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Brazilian Journal of Chemical Engineering

Print version ISSN 0104-6632On-line version ISSN 1678-4383

Braz. J. Chem. Eng. vol.34 no.1 São Paulo Jan./Mar. 2017 



R. C. Basso1  * 

A. J. de A. Meirelles2 

E. A. C. Batista2 

1Institute of Science and Technology, (Campus de Poços de Caldas), Federal University of Alfenas, (Unifal-MG), CEP: 37715-400, Poços de Caldas - MG, Brazil.

2Laboratory of Extraction, Applied Thermodynamics and Equilibrium (ExTrAE), School of Food Engineering, Department of Food Engineering, University of Campinas (UNICAMP), CEP: 13083-862, Campinas - SP, Brazil. Phone: + 55 35 88103519. E-mail:


The goals of this work were to present original liquid-liquid equilibrium data of the system containing glycerol + ethanol + ethyl biodiesel from fodder radish oil, including the individual distribution of each ethyl ester; to adjust binary parameters of the NRTL; to compare NRTL and UNIFAC-Dortmund in the LLE representation of the system containing glycerol; to simulate different mixer/settler flowsheets for biodiesel purification, evaluating the ratio water/biodiesel used. In thermodynamic modeling, the deviations between experimental data and calculated values were 0.97% and 3.6%, respectively, using NRTL and UNIFAC-Dortmund. After transesterification, with 3 moles of excess ethanol, removal of this component until a content equal to 0.08 before an ideal settling step allows a glycerol content lower than 0.02% in the ester-rich phase. Removal of ethanol, glycerol and water from biodiesel can be performed with countercurrent mixer/settler, using 0.27% of water in relation to the ester amount in the feed stream.

Keywords: Liquid-liquid equilibrium; Biodiesel purification; Sensitivity analysis; NRTL model


The chemical transformation of lipid feedstock to biodiesel involves the transesterification of glyceride species with alcohol to alkyl esters (Lotero et al., 2005). This is an equilibrium reaction in which the presence of a catalyst considerably accelerates adjustment of the equilibrium and, in order to achieve a high ester yield, the alcohol is used in excess (Schuchardt et al., 1998). Alternatives to this process are enzymatic processes, requiring preferably low molar alcohol:oil ratios (Akoh et al., 2007), acid catalysis and alcohols in supercritical conditions that use high molar alcohol:oil ratios ranging from 12:1 to 50:1 instead of 6:1 used in the traditional alkaline reaction (Sawangkeau et al., 2011; Zhang et al., 2003). In addition to vegetable oils and fats, it is feasible to use several low cost byproducts from the oil chemical industry for biodiesel production, such as deodorizer fatty acid distillates, soapstocks and acid oils (Piloto-Rodriguez et al., 2014).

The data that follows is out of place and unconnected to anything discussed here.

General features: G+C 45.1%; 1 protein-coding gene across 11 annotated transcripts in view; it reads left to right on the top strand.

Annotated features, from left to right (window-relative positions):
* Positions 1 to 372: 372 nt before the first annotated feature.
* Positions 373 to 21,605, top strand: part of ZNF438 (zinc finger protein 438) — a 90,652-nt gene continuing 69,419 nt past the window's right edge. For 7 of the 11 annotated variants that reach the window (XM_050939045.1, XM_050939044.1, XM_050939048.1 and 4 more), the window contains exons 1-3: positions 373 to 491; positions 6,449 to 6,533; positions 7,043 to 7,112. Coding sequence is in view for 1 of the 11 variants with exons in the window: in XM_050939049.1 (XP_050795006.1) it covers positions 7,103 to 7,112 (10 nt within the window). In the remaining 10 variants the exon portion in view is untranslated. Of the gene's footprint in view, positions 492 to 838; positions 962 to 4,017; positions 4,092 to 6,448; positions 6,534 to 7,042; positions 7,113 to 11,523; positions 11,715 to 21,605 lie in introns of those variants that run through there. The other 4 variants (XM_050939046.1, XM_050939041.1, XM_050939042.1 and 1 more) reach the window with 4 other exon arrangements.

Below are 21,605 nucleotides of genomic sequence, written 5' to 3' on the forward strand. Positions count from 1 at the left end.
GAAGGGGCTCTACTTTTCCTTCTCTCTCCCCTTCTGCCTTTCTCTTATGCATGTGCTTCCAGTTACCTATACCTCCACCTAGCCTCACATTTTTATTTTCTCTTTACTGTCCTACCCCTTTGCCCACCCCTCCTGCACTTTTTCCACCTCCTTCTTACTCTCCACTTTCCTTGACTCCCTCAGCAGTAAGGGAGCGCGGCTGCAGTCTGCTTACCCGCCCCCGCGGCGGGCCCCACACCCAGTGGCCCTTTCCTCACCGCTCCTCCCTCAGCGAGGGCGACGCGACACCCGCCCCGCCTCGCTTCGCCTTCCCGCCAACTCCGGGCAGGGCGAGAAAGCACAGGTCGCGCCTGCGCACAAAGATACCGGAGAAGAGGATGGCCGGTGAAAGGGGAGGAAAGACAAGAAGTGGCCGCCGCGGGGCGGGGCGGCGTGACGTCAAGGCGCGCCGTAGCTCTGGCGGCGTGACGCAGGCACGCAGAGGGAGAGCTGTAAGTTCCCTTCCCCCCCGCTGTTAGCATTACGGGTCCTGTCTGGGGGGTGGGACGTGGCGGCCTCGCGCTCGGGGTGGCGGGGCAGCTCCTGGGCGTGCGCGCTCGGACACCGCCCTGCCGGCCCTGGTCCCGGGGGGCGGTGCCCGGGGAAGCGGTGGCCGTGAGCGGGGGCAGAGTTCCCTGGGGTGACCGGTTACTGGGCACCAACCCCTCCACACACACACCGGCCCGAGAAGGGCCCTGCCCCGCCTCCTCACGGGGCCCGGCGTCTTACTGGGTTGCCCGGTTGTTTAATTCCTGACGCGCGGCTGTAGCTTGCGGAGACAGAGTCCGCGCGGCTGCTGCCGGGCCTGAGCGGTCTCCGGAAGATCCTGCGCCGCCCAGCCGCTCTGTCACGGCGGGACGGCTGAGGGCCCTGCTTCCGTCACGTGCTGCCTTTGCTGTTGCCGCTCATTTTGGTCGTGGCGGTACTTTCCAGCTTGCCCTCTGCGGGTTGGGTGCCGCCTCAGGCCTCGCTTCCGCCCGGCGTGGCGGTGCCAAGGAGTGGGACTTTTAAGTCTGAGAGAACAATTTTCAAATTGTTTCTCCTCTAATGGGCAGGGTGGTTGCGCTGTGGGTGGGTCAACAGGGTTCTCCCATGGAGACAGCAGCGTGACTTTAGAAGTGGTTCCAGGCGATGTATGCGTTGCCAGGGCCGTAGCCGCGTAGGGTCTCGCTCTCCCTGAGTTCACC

The advantages of using ethanol in biodiesel production include higher miscibility with vegetable oils that allows better contact in the reaction step and lower toxicity. In addition, the use of ethanol in biodiesel synthesis is appealing because it is produced only from biorenewable sources (Encinar et al., 2002; Stamenkovik et al., 2011). In recent years several different technologies have been considered to optimize ethyl biodiesel production (Valle et al., 2010; Kanitkar et al., 2011; Zhang et al., 2012). Considering the oil source for biodiesel production, the chemical composition of fodder radish (Raphanus sativus) oil, its agricultural characteristics and ester physical properties make this oil an interesting alternative for biodiesel production (Domingos et al., 2008; Crusciol et al., 2005).

After the transesterification reaction, glycerol is separated by settling or centrifuging, forming two different phases, an ester-rich phase (EP) and a glycerol-rich phase (GP). In the sequence of this separation step, EP is purified before being used as a biofuel (Atadashi et al., 2011; Berrios and Skelton, 2008). The biodiesel standards requirements for the final content of the three major compounds related to biodiesel synthesis and purification, glycerol, alcohol and water, are 0.02%, 0.2% and 0.05%, respectively.